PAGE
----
History of the Labrador

History of the Labradors Retriever

They came from Newfoundland Canada and came from the well Newfoundland. During the 1800's people were using newfoundlands as fishing dogs but they were so large and furry they simply bred a smaller version of the Newfoundland and they used the Labrador more. Unfortunally the Labrador was dying out and was shipped out to great Brittan. There they were used still for fishing dogs but not as much back in Canada they were used more as hunting dogs for small or medium sized birds. Before the 1900s people discovered the friendly and playful side of this breed and they quickly became very, very popular.
And more than a hundred years later they are now recognized as the most affectionate and popular breed. today there job as fishing dogs is possibly extinct and are now used for companionship, watch dog, police dogs, and still used for hunting dogs.

The Labrador Retriever (also Labrador, or Lab for short) is one of several kinds of retriever, a type of gun dog. A breed characteristic is webbed paws for swimming, useful for the breed's original purpose of retrieving fishing nets. This and their subsequent use as hunting companions, gave them the name retriever. The dogs of this breed are very loving, kind and compassionate to their masters. The Labrador is the most popular breed of dog (by registered ownership) in the world, and is, by a large margin, the most popular breed by registration in Canada, the United States (since 1991), and the United Kingdom. It is also the most popular breed of assistance dog in Canada, the United States, Australia, United Kingdom and many other countries, as well as being widely used by police and other official bodies for their detection and working abilities. Typically, Labradors are athletic, and love to swim, play catch and retrieve games, and are good with young children.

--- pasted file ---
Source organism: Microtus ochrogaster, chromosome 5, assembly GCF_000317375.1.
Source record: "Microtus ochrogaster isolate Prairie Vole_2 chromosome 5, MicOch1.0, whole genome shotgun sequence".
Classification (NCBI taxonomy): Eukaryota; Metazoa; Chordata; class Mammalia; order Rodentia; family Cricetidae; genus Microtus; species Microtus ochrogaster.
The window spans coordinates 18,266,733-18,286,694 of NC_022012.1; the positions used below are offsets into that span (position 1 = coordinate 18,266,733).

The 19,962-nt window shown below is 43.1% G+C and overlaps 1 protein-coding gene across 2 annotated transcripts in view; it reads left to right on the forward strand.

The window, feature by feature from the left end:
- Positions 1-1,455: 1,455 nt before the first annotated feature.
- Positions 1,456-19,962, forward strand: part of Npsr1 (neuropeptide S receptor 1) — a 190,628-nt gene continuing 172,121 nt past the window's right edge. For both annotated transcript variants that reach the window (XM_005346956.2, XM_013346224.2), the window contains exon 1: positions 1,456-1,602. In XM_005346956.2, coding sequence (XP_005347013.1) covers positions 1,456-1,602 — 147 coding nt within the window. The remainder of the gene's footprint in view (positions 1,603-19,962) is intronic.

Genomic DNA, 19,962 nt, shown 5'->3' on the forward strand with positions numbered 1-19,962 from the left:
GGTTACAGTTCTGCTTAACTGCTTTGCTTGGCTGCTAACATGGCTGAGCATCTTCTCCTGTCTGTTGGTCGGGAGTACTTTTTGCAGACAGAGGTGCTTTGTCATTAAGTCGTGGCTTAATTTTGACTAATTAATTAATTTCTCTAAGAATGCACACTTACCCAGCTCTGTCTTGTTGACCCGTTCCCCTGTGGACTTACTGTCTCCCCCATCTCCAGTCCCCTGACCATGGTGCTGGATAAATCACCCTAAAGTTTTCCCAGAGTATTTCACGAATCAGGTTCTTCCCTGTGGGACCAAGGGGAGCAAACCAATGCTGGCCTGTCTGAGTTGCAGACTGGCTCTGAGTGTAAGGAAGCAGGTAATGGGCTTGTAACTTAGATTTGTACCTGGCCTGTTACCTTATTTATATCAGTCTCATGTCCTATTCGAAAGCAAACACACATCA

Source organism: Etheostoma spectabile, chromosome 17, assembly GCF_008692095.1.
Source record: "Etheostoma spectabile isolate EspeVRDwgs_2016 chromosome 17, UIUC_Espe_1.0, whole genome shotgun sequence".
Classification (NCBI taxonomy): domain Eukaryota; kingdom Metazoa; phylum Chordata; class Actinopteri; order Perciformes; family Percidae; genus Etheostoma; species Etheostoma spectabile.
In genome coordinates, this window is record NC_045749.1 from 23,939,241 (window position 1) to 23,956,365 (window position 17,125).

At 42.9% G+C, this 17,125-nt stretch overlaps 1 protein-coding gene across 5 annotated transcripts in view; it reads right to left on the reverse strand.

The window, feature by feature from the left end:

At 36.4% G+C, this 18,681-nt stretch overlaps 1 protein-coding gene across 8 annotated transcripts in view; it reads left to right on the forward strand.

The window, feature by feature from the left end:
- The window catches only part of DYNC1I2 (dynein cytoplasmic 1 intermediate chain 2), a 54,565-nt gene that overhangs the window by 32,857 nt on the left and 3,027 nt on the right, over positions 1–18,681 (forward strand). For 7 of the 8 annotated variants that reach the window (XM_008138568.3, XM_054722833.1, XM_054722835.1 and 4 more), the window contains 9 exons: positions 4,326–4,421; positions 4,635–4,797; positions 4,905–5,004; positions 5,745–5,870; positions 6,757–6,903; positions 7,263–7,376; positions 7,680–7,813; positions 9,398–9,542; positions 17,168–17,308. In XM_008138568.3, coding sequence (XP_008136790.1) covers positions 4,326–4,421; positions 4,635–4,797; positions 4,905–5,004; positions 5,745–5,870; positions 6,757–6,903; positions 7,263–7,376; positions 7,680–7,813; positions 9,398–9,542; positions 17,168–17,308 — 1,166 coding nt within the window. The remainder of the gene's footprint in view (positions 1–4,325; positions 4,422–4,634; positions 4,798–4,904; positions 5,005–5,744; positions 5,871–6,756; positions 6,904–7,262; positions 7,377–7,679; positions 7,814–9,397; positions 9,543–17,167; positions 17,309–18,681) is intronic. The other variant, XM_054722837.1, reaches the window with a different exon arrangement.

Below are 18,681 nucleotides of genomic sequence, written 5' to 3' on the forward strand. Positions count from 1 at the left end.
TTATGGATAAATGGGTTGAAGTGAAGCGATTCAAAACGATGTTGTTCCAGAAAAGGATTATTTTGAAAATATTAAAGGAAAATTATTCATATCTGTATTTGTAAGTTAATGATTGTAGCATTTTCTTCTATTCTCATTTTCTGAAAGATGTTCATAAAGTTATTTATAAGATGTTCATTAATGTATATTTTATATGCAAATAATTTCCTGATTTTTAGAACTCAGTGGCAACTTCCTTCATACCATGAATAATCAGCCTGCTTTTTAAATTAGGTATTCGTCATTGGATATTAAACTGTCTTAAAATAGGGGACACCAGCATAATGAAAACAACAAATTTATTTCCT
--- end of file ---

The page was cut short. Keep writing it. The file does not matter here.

Historical landmarks

The first written reference to the breed was in 1814 ("Instructions to Young Sportsmen" by Colonel Peter Hawker), the first painting in 1823 ("Cora. A Labrador Bitch" by Edwin Landseer), and the first photograph in 1856 (the Earl of Home's dog "Nell", described both as a Labrador and a St. Johns Water dog). By 1870 the name Labrador Retriever became common in England. The first yellow Labrador on record was born in 1899 (Ben of Hyde, kennels of Major C.J. Radclyffe), and the breed was recognised by the Kennel Club in 1903. The first American Kennel Club (AKC) registration was in 1917. The chocolate Labrador emerged in the 1930s, although liver spotted pups were documented being born at the Buccleuch kennels in 1892. The St. John's Water dog survived until the early 1980s, the last two individuals being photographed in old age around 1981.

History of subtypes

By the 1880s a limited breeding programme was underway in Britain. All Labradors were black until 1892 when the Duke of Buccleuch bred the first liver coloured Labs though the first real chocolate’s wouldn’t appear in any number until the 1930s. The first yellow Lab, the legendary Ben of Hyde, was born in 1899. I suppose the history of the Labrador Retriever officially began in 1903 when the breed was recognised by English Kennel Club with the American Kennel Club following suit in 1917.

Yellow and chocolate pups, would occasionally appear (although often culled), until finally gaining acceptance in the 20th century.

The first recognised yellow Labrador was Ben of Hyde, born 1899, and chocolate labs became more established in the 1930s.

 Ben of Hyde (b.1899), the first recognized yellow Labrador.

Yellow (and related shades)